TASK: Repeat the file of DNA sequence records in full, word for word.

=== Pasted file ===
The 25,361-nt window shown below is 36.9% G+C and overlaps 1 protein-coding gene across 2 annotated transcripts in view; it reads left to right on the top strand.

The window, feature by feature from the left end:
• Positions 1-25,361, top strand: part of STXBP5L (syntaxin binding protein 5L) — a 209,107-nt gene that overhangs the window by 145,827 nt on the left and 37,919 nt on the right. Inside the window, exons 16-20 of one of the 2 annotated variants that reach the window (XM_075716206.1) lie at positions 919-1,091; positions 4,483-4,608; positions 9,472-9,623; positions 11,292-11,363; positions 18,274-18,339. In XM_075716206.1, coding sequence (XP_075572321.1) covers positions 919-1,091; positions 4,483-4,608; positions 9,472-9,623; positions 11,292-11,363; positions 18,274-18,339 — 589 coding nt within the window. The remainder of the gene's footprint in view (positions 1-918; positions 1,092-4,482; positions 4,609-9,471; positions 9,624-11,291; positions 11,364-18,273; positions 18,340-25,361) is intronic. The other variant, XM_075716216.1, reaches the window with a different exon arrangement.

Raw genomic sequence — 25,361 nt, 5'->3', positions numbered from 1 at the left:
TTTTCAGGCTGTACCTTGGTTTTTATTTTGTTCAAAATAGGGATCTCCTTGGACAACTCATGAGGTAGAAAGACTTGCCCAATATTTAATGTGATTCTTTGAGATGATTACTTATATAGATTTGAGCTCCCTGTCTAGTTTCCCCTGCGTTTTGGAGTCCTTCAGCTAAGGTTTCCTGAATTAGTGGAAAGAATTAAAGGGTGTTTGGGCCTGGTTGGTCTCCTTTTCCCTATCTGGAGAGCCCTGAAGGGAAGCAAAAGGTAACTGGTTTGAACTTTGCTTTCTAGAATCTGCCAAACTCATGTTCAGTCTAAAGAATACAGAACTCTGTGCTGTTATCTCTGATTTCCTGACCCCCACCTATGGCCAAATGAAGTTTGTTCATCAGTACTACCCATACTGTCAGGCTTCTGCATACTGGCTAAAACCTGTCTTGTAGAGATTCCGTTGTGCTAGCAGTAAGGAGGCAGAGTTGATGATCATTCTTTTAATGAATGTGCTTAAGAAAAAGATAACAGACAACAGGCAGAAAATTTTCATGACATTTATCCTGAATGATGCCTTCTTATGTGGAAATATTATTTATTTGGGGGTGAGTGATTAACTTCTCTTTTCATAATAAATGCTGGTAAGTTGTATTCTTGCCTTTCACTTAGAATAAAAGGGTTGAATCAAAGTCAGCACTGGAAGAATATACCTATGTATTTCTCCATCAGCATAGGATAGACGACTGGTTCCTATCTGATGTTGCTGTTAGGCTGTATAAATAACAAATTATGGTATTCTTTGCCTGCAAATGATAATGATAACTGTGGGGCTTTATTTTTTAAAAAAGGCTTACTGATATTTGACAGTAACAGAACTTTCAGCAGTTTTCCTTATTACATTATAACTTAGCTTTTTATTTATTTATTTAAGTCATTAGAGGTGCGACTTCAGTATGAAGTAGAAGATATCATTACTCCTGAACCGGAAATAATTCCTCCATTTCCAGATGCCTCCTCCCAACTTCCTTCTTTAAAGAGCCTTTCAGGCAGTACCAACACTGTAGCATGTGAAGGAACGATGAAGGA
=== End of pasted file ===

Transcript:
The 25,361-nt window shown below is 36.9% G+C and overlaps 1 protein-coding gene across 2 annotated transcripts in view; it reads left to right on the top strand.

The window, feature by feature from the left end:
• Positions 1-25,361, top strand: part of STXBP5L (syntaxin binding protein 5L) — a 209,107-nt gene that overhangs the window by 145,827 nt on the left and 37,919 nt on the right. Inside the window, exons 16-20 of one of the 2 annotated variants that reach the window (XM_075716206.1) lie at positions 919-1,091; positions 4,483-4,608; positions 9,472-9,623; positions 11,292-11,363; positions 18,274-18,339. In XM_075716206.1, coding sequence (XP_075572321.1) covers positions 919-1,091; positions 4,483-4,608; positions 9,472-9,623; positions 11,292-11,363; positions 18,274-18,339 — 589 coding nt within the window. The remainder of the gene's footprint in view (positions 1-918; positions 1,092-4,482; positions 4,609-9,471; positions 9,624-11,291; positions 11,364-18,273; positions 18,340-25,361) is intronic. The other variant, XM_075716216.1, reaches the window with a different exon arrangement.

Raw genomic sequence — 25,361 nt, 5'->3', positions numbered from 1 at the left:
TTTTCAGGCTGTACCTTGGTTTTTATTTTGTTCAAAATAGGGATCTCCTTGGACAACTCATGAGGTAGAAAGACTTGCCCAATATTTAATGTGATTCTTTGAGATGATTACTTATATAGATTTGAGCTCCCTGTCTAGTTTCCCCTGCGTTTTGGAGTCCTTCAGCTAAGGTTTCCTGAATTAGTGGAAAGAATTAAAGGGTGTTTGGGCCTGGTTGGTCTCCTTTTCCCTATCTGGAGAGCCCTGAAGGGAAGCAAAAGGTAACTGGTTTGAACTTTGCTTTCTAGAATCTGCCAAACTCATGTTCAGTCTAAAGAATACAGAACTCTGTGCTGTTATCTCTGATTTCCTGACCCCCACCTATGGCCAAATGAAGTTTGTTCATCAGTACTACCCATACTGTCAGGCTTCTGCATACTGGCTAAAACCTGTCTTGTAGAGATTCCGTTGTGCTAGCAGTAAGGAGGCAGAGTTGATGATCATTCTTTTAATGAATGTGCTTAAGAAAAAGATAACAGACAACAGGCAGAAAATTTTCATGACATTTATCCTGAATGATGCCTTCTTATGTGGAAATATTATTTATTTGGGGGTGAGTGATTAACTTCTCTTTTCATAATAAATGCTGGTAAGTTGTATTCTTGCCTTTCACTTAGAATAAAAGGGTTGAATCAAAGTCAGCACTGGAAGAATATACCTATGTATTTCTCCATCAGCATAGGATAGACGACTGGTTCCTATCTGATGTTGCTGTTAGGCTGTATAAATAACAAATTATGGTATTCTTTGCCTGCAAATGATAATGATAACTGTGGGGCTTTATTTTTTAAAAAAGGCTTACTGATATTTGACAGTAACAGAACTTTCAGCAGTTTTCCTTATTACATTATAACTTAGCTTTTTATTTATTTATTTAAGTCATTAGAGGTGCGACTTCAGTATGAAGTAGAAGATATCATTACTCCTGAACCGGAAATAATTCCTCCATTTCCAGATGCCTCCTCCCAACTTCCTTCTTTAAAGAGCCTTTCAGGCAGTACCAACACTGTAGCATGTGAAGGAACGATGAAGGA